Whether Russia achieves its objectives or Ukraine exacts a heavy price from Putin's forces, politicians away from the theatre of conflict are determined to have a good war. Keir Starmer is one of them.


gastrogeorge said...

Official Green Party policy is anti-NATO, and yet ...

Jim Denham said...

The trouble is, much of what Starmer and the Labour right say about Stop the War and their wretched statement, is correct.

Kamo said...

The Stop the War statement was gutless opportunism. Russia launches a deliberate, brutal, imperialist, ethno-centric war on it's neighbour and Stop the War decides to focus it's criticism elsewhere; tells you all you need to know about the charlatans behind the scenes.

Anonymous said...

"It's not about Blair-style cults of the personality, but ultimately closing off future avenues of dissent that will be politically costly to deal with." - if it hadn't been the Stop the War statement, it would have been something else.

Anonymous said...

Yes, because calling for Russia to stop the invasion, withdraw its troops and then for there to be negotiations over the substantive issues, which was the very first paragraph of the Stop The War statement, is, of course, opposed to the policies of Starmer's Labour Party.

Anonymous said...

"Stop the War condemns the movement of Russian forces into Ukraine and urges that they immediately withdraw. We call for an immediate ceasefire alongside the resumption of diplomatic negotiations to resolve the crisis."

Anonymous said...

"They simply cannot comprehend that campaigners can oppose wars and the foreign policy of their own government while at the same time opposing Russia’s invasion of Ukraine.

Yet that is the position of the Stop the War Coalition. We condemn Vladimir Putin’s invasion of Ukraine. The people of Ukraine and Russia — and elsewhere in Europe — are the ones who will suffer as a result. It will also lead to much greater instability, both military and economic, throughout Europe and more widely."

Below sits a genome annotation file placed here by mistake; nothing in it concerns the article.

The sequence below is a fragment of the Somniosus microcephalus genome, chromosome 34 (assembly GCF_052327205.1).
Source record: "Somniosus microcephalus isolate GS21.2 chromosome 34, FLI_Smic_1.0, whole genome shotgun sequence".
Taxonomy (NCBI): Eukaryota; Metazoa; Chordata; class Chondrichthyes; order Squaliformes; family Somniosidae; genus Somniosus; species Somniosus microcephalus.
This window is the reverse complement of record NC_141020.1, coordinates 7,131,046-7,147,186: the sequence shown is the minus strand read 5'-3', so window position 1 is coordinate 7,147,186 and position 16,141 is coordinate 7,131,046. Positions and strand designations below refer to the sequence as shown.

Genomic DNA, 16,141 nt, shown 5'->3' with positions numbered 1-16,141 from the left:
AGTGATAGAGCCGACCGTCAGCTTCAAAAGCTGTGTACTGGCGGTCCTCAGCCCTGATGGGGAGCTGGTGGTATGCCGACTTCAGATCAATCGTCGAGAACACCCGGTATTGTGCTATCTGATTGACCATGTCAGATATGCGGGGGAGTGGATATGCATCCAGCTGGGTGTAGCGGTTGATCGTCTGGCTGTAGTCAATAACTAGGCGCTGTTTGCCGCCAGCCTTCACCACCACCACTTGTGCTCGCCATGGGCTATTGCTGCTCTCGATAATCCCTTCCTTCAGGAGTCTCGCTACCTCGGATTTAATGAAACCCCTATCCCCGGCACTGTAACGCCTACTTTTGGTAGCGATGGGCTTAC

(In case anyone is interested in Stop the War's actual position, rather than misrepresenting it).

Jim Denham said...

Anonymous's description of the Stop the War statement is naive at best, willfully misleading at worst, and completely ignores the record of that organisation prior to the Russian invasion.

In the run-up to the invasion, Stop the War consistently trivialised the build-up of Russian forces and the risk – now reality – of an invasion.

In early February an article on the STW website dismissed the build-up of Russian military forces on Ukraine’s borders as media melodrama: “Some of the public sources indicate that many of the troops are at least 200km from Ukraine, but 100,000 massed on the border ready to strike sounds better.”

An article by STW luminary Tariq Ali likewise dismissed the build-up of Russian troops as “aerial photos of tents in a field.” It poured scorn on the idea of a Russian invasion as “a highly orchestrated media campaign, trumpeting at top volume the ‘massive’ and ‘imminent’ Russian invasion of Ukraine.”

His article is dated 16th February. Russia invaded Ukraine a week later.